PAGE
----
Oh just now I know, Bose had a contract with US Military and NASA to supply bose products for their use?...Do you think these 2 well-knowned US agencies also fooled by Bose?

Michael Fremer's picture

Bose speakers measure poorly and sound worse. Putting a crappy 2" speaker in a small plastic case may be your idea of innovation but it's not mine. I don't know what products Bose supplied to the the military. The company does have good engineers in house but what they produce for consumers in terms of sonics is pure crap. Always has been and continues to be. I have a Bose system in my car, unfortunately. It is crap. "Balanced and natural"? You say you have been around the music industry from 25 years? In what capacity? You still obviously haven't heard good sound if you think what Bose produces is good sound. Cambridge Soundworks made little cubes that cost half what the Acoustimass system cost and sounds twice as good.

ProPeople's picture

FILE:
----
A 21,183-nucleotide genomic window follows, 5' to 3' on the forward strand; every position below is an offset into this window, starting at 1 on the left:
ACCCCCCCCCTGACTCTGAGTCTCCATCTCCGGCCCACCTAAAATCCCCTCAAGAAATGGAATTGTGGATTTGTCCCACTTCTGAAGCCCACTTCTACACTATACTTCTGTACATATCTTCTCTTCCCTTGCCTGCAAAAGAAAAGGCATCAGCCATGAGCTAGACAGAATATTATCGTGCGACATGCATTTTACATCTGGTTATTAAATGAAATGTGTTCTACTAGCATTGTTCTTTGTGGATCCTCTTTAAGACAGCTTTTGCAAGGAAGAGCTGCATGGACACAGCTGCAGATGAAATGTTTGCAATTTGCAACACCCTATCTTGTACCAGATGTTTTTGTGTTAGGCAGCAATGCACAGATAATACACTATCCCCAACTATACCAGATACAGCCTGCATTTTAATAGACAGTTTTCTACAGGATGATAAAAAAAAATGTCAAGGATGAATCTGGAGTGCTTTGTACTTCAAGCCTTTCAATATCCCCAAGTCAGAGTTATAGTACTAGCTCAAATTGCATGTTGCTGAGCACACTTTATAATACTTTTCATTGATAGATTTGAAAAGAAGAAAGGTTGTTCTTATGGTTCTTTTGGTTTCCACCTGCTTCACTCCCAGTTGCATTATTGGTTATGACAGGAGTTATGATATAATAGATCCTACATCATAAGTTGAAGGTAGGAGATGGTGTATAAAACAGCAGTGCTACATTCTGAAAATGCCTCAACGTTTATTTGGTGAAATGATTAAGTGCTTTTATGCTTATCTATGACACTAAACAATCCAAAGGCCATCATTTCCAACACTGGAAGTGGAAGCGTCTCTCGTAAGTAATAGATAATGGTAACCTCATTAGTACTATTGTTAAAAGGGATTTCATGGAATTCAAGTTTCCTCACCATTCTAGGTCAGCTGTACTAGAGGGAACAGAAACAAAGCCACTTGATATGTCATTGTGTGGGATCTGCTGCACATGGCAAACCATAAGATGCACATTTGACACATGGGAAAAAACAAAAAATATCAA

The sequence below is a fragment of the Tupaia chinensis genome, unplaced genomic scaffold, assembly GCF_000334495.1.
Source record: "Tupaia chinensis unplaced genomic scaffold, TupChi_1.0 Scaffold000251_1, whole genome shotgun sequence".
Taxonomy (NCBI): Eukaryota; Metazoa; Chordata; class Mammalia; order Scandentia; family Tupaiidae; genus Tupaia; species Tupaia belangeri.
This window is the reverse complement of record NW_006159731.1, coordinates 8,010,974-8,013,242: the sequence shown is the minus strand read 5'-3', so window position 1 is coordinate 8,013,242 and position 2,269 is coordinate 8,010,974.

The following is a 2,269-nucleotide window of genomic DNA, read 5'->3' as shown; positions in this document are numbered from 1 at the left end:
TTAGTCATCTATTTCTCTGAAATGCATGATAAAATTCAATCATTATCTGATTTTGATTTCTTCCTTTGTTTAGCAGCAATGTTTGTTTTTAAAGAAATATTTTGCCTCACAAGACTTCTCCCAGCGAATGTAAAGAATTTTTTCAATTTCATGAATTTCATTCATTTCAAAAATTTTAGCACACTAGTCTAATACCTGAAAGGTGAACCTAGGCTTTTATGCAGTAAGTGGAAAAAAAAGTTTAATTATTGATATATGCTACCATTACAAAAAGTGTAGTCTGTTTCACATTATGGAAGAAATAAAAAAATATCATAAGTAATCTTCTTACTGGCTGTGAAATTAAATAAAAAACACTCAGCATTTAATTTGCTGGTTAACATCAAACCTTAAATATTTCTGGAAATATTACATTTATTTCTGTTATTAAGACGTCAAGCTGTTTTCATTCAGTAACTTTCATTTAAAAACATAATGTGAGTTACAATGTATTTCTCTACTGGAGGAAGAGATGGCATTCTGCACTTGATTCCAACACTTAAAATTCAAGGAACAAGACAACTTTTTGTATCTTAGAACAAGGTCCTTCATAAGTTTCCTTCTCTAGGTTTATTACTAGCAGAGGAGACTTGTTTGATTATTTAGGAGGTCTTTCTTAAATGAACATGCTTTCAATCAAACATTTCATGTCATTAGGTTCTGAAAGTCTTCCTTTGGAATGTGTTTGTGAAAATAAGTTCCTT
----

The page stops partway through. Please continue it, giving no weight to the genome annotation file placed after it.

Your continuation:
Bear in mind, no consumers buy or even borrow measuring equipments just to check the output of speakers system that they’re going to buy. Either they read the specification at the back of the speaker cabinet, or they audition it by listening to music or movies. But most of the time consumers do it by listening. Now this consumers still preferred the Bose, I said 95% preferred bose but many of this 95% will not buy because they actually cannot afford the price. They may save money and buy later. Where is the sound worse here? It’s maybe true the measurement of bose acoustimass do not give good results but when you listen to music why it is so very pleasing to ears? We tried the Paradigm speakers to play Hotel California of Eagles, yes it sound very nice but only in limited spot, it lacks spaciousness as compared to Bose where you can actually hear pleasing sounds virtually in all spot.